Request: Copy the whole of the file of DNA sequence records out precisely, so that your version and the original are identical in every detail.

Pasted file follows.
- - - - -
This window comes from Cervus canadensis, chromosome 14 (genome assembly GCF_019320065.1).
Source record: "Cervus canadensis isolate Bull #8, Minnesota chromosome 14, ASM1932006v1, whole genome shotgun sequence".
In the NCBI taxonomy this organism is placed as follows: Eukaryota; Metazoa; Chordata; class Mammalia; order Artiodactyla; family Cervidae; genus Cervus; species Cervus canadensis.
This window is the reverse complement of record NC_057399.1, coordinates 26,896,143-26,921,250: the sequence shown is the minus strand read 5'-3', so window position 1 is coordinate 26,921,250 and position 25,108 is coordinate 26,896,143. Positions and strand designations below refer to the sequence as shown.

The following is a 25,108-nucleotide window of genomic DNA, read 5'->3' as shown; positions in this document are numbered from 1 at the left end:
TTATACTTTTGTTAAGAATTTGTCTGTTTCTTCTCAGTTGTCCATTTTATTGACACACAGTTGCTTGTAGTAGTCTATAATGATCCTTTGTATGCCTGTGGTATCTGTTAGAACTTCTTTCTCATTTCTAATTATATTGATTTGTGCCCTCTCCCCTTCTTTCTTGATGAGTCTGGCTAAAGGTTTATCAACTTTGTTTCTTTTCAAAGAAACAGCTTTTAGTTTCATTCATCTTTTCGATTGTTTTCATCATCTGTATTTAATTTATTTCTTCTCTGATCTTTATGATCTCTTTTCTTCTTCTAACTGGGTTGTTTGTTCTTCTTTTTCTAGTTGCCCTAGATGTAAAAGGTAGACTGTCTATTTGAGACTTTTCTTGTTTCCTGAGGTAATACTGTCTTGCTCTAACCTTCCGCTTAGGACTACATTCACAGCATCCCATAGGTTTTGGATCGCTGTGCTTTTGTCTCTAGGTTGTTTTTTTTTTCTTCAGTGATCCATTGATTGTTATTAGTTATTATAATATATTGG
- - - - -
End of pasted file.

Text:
This window comes from Cervus canadensis, chromosome 14 (genome assembly GCF_019320065.1).
Source record: "Cervus canadensis isolate Bull #8, Minnesota chromosome 14, ASM1932006v1, whole genome shotgun sequence".
In the NCBI taxonomy this organism is placed as follows: Eukaryota; Metazoa; Chordata; class Mammalia; order Artiodactyla; family Cervidae; genus Cervus; species Cervus canadensis.
This window is the reverse complement of record NC_057399.1, coordinates 26,896,143-26,921,250: the sequence shown is the minus strand read 5'-3', so window position 1 is coordinate 26,921,250 and position 25,108 is coordinate 26,896,143. Positions and strand designations below refer to the sequence as shown.

The following is a 25,108-nucleotide window of genomic DNA, read 5'->3' as shown; positions in this document are numbered from 1 at the left end:
TTATACTTTTGTTAAGAATTTGTCTGTTTCTTCTCAGTTGTCCATTTTATTGACACACAGTTGCTTGTAGTAGTCTATAATGATCCTTTGTATGCCTGTGGTATCTGTTAGAACTTCTTTCTCATTTCTAATTATATTGATTTGTGCCCTCTCCCCTTCTTTCTTGATGAGTCTGGCTAAAGGTTTATCAACTTTGTTTCTTTTCAAAGAAACAGCTTTTAGTTTCATTCATCTTTTCGATTGTTTTCATCATCTGTATTTAATTTATTTCTTCTCTGATCTTTATGATCTCTTTTCTTCTTCTAACTGGGTTGTTTGTTCTTCTTTTTCTAGTTGCCCTAGATGTAAAAGGTAGACTGTCTATTTGAGACTTTTCTTGTTTCCTGAGGTAATACTGTCTTGCTCTAACCTTCCGCTTAGGACTACATTCACAGCATCCCATAGGTTTTGGATCGCTGTGCTTTTGTCTCTAGGTTGTTTTTTTTTTCTTCAGTGATCCATTGATTGTTATTAGTTATTATAATATATTGG